Domesday Book

(1086)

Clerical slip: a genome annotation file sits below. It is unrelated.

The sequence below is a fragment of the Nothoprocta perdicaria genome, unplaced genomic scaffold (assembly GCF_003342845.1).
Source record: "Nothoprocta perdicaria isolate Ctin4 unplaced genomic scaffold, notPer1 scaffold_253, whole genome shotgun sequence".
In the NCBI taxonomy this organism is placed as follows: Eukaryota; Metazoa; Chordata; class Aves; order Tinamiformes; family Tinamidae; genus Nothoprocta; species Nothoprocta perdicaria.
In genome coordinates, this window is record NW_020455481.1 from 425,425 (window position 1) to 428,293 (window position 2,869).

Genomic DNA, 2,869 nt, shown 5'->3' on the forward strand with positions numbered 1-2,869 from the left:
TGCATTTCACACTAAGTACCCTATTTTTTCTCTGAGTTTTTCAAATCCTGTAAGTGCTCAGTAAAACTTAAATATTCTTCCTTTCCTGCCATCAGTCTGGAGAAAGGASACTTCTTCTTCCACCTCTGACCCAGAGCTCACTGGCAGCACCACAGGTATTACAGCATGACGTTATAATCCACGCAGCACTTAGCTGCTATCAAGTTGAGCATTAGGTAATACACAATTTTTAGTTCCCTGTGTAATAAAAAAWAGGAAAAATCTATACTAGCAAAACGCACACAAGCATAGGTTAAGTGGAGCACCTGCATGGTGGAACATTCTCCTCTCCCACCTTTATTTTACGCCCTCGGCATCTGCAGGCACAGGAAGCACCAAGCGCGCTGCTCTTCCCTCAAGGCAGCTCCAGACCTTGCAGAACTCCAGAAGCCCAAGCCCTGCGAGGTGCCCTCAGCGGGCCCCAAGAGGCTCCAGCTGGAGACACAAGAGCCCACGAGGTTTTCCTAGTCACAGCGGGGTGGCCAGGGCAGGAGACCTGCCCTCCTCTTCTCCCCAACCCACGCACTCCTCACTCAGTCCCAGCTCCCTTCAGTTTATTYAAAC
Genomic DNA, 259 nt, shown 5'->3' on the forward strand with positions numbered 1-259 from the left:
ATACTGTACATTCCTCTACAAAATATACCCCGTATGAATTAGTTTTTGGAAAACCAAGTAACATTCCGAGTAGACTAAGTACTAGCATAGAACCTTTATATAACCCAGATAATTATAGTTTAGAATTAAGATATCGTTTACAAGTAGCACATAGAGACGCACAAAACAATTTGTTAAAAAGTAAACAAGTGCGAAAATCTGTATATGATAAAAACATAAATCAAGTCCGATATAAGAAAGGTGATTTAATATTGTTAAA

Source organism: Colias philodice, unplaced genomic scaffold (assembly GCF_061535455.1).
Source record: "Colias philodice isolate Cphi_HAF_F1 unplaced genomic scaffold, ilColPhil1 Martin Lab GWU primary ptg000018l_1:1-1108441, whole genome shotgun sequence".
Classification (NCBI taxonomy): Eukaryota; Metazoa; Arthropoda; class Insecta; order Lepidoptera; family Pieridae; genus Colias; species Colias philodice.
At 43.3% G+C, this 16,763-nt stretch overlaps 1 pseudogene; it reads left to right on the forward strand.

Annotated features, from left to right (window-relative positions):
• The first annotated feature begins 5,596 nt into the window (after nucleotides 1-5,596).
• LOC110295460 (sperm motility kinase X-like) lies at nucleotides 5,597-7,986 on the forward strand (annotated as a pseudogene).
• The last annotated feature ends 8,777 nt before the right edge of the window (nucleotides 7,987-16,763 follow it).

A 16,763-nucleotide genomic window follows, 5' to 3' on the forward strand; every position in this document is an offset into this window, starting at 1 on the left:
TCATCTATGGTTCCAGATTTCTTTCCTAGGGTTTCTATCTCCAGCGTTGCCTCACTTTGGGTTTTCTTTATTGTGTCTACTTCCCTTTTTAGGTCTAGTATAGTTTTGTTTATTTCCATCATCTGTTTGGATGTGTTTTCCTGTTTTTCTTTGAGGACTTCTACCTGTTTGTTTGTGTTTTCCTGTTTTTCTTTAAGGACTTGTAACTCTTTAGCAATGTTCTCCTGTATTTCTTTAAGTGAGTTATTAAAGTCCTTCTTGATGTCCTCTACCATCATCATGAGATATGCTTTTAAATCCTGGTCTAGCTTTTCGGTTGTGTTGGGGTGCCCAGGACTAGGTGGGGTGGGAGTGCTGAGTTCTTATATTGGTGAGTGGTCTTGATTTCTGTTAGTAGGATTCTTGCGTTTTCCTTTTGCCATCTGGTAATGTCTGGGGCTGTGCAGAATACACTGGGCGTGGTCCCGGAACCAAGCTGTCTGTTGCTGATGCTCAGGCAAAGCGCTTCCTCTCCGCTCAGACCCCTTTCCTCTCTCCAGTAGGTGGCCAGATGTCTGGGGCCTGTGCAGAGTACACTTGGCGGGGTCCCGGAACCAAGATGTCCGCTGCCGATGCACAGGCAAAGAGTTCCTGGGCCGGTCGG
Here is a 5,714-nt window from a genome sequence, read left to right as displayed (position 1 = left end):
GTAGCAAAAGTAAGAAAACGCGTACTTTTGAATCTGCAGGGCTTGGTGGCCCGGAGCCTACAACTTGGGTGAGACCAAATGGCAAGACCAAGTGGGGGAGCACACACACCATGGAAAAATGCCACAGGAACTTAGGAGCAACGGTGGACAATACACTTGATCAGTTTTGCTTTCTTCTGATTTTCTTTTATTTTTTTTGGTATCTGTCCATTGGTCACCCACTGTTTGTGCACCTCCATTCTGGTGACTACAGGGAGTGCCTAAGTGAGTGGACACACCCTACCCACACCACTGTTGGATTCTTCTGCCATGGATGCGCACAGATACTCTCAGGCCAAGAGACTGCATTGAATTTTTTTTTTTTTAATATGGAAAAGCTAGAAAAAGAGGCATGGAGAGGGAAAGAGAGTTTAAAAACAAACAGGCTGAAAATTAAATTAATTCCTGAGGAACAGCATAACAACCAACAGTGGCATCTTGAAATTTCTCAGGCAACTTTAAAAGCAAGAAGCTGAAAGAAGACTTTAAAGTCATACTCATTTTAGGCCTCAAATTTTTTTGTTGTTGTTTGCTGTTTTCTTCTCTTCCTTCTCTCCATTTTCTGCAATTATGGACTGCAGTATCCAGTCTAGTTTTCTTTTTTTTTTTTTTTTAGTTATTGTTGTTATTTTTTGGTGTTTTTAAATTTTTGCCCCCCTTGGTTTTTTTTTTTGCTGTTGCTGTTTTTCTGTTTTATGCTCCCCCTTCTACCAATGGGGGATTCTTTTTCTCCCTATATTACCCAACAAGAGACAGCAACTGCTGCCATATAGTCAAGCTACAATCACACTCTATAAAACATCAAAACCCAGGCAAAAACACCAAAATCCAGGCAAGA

The Domesday Book, commissioned by King William I (William the Conqueror) of England in 1085 and completed a year later, is the popular name given to a census and property register of England. Its formal name at the time was Liber Wintoniensis (Book of Winchester); Winchester was the location of the king's treasury, where the manuscript was stored. The Domesday Book recorded information about landholders and their tenants, the extent of their landholdings, and the number of people who lived on the land. It also detailed the extent of their resources: meadows, woodlands, and farm animals such as sheep and pigs. Further, it documented information such as the number of plows on the land and buildings, including mills, castles, churches, salt houses (where salt used for the preservation of meat was stored), and other structures. In the larger towns, the Domesday Book recorded the number of houses and information about the number of people engaged in trade. As a population...